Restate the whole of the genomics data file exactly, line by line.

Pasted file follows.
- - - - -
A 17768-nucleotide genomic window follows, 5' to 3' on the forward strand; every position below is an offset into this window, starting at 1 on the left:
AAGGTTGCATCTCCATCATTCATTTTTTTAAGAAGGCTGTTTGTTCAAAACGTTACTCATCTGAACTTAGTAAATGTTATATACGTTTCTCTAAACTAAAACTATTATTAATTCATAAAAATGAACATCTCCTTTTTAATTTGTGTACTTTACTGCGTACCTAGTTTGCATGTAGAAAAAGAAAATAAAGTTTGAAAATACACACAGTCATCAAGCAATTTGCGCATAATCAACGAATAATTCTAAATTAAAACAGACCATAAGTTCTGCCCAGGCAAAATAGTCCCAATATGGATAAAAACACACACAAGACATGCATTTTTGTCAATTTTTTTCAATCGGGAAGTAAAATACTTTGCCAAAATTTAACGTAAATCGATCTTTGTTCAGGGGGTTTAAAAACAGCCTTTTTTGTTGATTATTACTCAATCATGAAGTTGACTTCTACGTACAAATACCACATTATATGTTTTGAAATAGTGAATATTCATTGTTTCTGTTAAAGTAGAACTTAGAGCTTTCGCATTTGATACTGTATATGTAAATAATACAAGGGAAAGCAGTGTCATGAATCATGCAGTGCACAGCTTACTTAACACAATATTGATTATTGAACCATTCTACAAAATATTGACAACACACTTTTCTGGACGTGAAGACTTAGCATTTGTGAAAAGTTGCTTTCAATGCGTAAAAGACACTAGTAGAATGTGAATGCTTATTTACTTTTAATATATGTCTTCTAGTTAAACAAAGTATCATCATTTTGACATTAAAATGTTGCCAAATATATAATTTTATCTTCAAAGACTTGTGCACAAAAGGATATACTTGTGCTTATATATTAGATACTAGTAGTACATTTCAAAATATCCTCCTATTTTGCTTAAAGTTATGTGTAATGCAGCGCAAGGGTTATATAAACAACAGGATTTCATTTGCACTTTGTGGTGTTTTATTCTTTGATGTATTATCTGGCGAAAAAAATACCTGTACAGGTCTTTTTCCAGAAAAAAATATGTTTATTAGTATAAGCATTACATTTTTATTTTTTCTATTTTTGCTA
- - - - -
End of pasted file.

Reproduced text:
A 17768-nucleotide genomic window follows, 5' to 3' on the forward strand; every position below is an offset into this window, starting at 1 on the left:
AAGGTTGCATCTCCATCATTCATTTTTTTAAGAAGGCTGTTTGTTCAAAACGTTACTCATCTGAACTTAGTAAATGTTATATACGTTTCTCTAAACTAAAACTATTATTAATTCATAAAAATGAACATCTCCTTTTTAATTTGTGTACTTTACTGCGTACCTAGTTTGCATGTAGAAAAAGAAAATAAAGTTTGAAAATACACACAGTCATCAAGCAATTTGCGCATAATCAACGAATAATTCTAAATTAAAACAGACCATAAGTTCTGCCCAGGCAAAATAGTCCCAATATGGATAAAAACACACACAAGACATGCATTTTTGTCAATTTTTTTCAATCGGGAAGTAAAATACTTTGCCAAAATTTAACGTAAATCGATCTTTGTTCAGGGGGTTTAAAAACAGCCTTTTTTGTTGATTATTACTCAATCATGAAGTTGACTTCTACGTACAAATACCACATTATATGTTTTGAAATAGTGAATATTCATTGTTTCTGTTAAAGTAGAACTTAGAGCTTTCGCATTTGATACTGTATATGTAAATAATACAAGGGAAAGCAGTGTCATGAATCATGCAGTGCACAGCTTACTTAACACAATATTGATTATTGAACCATTCTACAAAATATTGACAACACACTTTTCTGGACGTGAAGACTTAGCATTTGTGAAAAGTTGCTTTCAATGCGTAAAAGACACTAGTAGAATGTGAATGCTTATTTACTTTTAATATATGTCTTCTAGTTAAACAAAGTATCATCATTTTGACATTAAAATGTTGCCAAATATATAATTTTATCTTCAAAGACTTGTGCACAAAAGGATATACTTGTGCTTATATATTAGATACTAGTAGTACATTTCAAAATATCCTCCTATTTTGCTTAAAGTTATGTGTAATGCAGCGCAAGGGTTATATAAACAACAGGATTTCATTTGCACTTTGTGGTGTTTTATTCTTTGATGTATTATCTGGCGAAAAAAATACCTGTACAGGTCTTTTTCCAGAAAAAAATATGTTTATTAGTATAAGCATTACATTTTTATTTTTTCTATTTTTGCTA